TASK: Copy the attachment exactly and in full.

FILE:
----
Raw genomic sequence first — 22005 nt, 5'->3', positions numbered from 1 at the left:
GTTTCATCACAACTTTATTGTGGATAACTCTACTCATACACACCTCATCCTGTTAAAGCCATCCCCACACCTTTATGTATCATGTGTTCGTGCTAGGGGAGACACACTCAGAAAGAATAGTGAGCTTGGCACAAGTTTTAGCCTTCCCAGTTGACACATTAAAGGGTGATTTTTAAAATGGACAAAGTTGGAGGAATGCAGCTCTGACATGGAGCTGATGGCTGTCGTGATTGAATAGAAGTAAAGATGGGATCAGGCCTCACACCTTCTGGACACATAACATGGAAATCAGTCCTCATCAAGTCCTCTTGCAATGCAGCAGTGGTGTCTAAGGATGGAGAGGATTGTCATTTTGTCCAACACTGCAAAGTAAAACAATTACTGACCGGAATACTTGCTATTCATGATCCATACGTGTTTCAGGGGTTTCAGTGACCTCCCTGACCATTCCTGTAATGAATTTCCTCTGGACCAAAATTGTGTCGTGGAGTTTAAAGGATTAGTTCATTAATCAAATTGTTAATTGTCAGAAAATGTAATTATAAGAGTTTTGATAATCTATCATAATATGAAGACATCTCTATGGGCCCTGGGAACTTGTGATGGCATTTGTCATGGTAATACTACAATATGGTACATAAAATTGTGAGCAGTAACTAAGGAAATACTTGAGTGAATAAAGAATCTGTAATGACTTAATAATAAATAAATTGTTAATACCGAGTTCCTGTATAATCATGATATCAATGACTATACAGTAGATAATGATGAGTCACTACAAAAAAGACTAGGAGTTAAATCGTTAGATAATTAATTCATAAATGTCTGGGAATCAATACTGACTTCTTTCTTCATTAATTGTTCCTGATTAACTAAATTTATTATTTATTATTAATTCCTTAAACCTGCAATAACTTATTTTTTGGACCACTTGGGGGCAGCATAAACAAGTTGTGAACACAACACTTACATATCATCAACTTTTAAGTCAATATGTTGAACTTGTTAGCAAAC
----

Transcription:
Raw genomic sequence first — 22005 nt, 5'->3', positions numbered from 1 at the left:
GTTTCATCACAACTTTATTGTGGATAACTCTACTCATACACACCTCATCCTGTTAAAGCCATCCCCACACCTTTATGTATCATGTGTTCGTGCTAGGGGAGACACACTCAGAAAGAATAGTGAGCTTGGCACAAGTTTTAGCCTTCCCAGTTGACACATTAAAGGGTGATTTTTAAAATGGACAAAGTTGGAGGAATGCAGCTCTGACATGGAGCTGATGGCTGTCGTGATTGAATAGAAGTAAAGATGGGATCAGGCCTCACACCTTCTGGACACATAACATGGAAATCAGTCCTCATCAAGTCCTCTTGCAATGCAGCAGTGGTGTCTAAGGATGGAGAGGATTGTCATTTTGTCCAACACTGCAAAGTAAAACAATTACTGACCGGAATACTTGCTATTCATGATCCATACGTGTTTCAGGGGTTTCAGTGACCTCCCTGACCATTCCTGTAATGAATTTCCTCTGGACCAAAATTGTGTCGTGGAGTTTAAAGGATTAGTTCATTAATCAAATTGTTAATTGTCAGAAAATGTAATTATAAGAGTTTTGATAATCTATCATAATATGAAGACATCTCTATGGGCCCTGGGAACTTGTGATGGCATTTGTCATGGTAATACTACAATATGGTACATAAAATTGTGAGCAGTAACTAAGGAAATACTTGAGTGAATAAAGAATCTGTAATGACTTAATAATAAATAAATTGTTAATACCGAGTTCCTGTATAATCATGATATCAATGACTATACAGTAGATAATGATGAGTCACTACAAAAAAGACTAGGAGTTAAATCGTTAGATAATTAATTCATAAATGTCTGGGAATCAATACTGACTTCTTTCTTCATTAATTGTTCCTGATTAACTAAATTTATTATTTATTATTAATTCCTTAAACCTGCAATAACTTATTTTTTGGACCACTTGGGGGCAGCATAAACAAGTTGTGAACACAACACTTACATATCATCAACTTTTAAGTCAATATGTTGAACTTGTTAGCAAAC